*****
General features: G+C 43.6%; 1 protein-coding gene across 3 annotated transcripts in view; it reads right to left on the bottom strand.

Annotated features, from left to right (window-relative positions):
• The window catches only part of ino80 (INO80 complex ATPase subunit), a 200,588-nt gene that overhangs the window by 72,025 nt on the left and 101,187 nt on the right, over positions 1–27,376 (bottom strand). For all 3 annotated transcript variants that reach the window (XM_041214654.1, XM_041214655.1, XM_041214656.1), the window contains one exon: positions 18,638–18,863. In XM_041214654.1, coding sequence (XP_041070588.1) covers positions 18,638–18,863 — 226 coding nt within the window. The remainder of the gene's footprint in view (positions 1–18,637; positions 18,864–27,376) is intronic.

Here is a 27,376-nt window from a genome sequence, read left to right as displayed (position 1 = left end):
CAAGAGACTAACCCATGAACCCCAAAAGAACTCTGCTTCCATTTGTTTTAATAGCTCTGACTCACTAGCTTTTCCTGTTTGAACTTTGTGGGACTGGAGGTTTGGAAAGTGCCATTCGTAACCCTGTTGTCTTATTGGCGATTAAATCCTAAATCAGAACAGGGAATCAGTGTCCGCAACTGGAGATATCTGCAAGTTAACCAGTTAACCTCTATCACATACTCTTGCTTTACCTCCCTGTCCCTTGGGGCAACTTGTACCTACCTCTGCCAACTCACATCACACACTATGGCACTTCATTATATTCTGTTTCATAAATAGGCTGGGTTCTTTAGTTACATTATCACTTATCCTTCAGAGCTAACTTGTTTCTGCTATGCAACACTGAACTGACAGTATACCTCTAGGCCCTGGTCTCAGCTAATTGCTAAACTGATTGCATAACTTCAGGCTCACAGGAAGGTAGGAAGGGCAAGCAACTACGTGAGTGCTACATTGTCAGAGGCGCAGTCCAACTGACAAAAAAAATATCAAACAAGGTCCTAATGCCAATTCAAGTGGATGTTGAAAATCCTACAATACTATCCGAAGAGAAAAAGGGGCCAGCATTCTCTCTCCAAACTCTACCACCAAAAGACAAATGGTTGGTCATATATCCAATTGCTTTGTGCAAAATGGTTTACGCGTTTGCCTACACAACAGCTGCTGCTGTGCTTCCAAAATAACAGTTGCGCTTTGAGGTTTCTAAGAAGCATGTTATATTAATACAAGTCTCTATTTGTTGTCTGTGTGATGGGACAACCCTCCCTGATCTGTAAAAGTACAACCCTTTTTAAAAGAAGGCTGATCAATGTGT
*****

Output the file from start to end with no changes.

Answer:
General features: G+C 43.6%; 1 protein-coding gene across 3 annotated transcripts in view; it reads right to left on the bottom strand.

Annotated features, from left to right (window-relative positions):
• The window catches only part of ino80 (INO80 complex ATPase subunit), a 200,588-nt gene that overhangs the window by 72,025 nt on the left and 101,187 nt on the right, over positions 1–27,376 (bottom strand). For all 3 annotated transcript variants that reach the window (XM_041214654.1, XM_041214655.1, XM_041214656.1), the window contains one exon: positions 18,638–18,863. In XM_041214654.1, coding sequence (XP_041070588.1) covers positions 18,638–18,863 — 226 coding nt within the window. The remainder of the gene's footprint in view (positions 1–18,637; positions 18,864–27,376) is intronic.

Here is a 27,376-nt window from a genome sequence, read left to right as displayed (position 1 = left end):
CAAGAGACTAACCCATGAACCCCAAAAGAACTCTGCTTCCATTTGTTTTAATAGCTCTGACTCACTAGCTTTTCCTGTTTGAACTTTGTGGGACTGGAGGTTTGGAAAGTGCCATTCGTAACCCTGTTGTCTTATTGGCGATTAAATCCTAAATCAGAACAGGGAATCAGTGTCCGCAACTGGAGATATCTGCAAGTTAACCAGTTAACCTCTATCACATACTCTTGCTTTACCTCCCTGTCCCTTGGGGCAACTTGTACCTACCTCTGCCAACTCACATCACACACTATGGCACTTCATTATATTCTGTTTCATAAATAGGCTGGGTTCTTTAGTTACATTATCACTTATCCTTCAGAGCTAACTTGTTTCTGCTATGCAACACTGAACTGACAGTATACCTCTAGGCCCTGGTCTCAGCTAATTGCTAAACTGATTGCATAACTTCAGGCTCACAGGAAGGTAGGAAGGGCAAGCAACTACGTGAGTGCTACATTGTCAGAGGCGCAGTCCAACTGACAAAAAAAATATCAAACAAGGTCCTAATGCCAATTCAAGTGGATGTTGAAAATCCTACAATACTATCCGAAGAGAAAAAGGGGCCAGCATTCTCTCTCCAAACTCTACCACCAAAAGACAAATGGTTGGTCATATATCCAATTGCTTTGTGCAAAATGGTTTACGCGTTTGCCTACACAACAGCTGCTGCTGTGCTTCCAAAATAACAGTTGCGCTTTGAGGTTTCTAAGAAGCATGTTATATTAATACAAGTCTCTATTTGTTGTCTGTGTGATGGGACAACCCTCCCTGATCTGTAAAAGTACAACCCTTTTTAAAAGAAGGCTGATCAATGTGT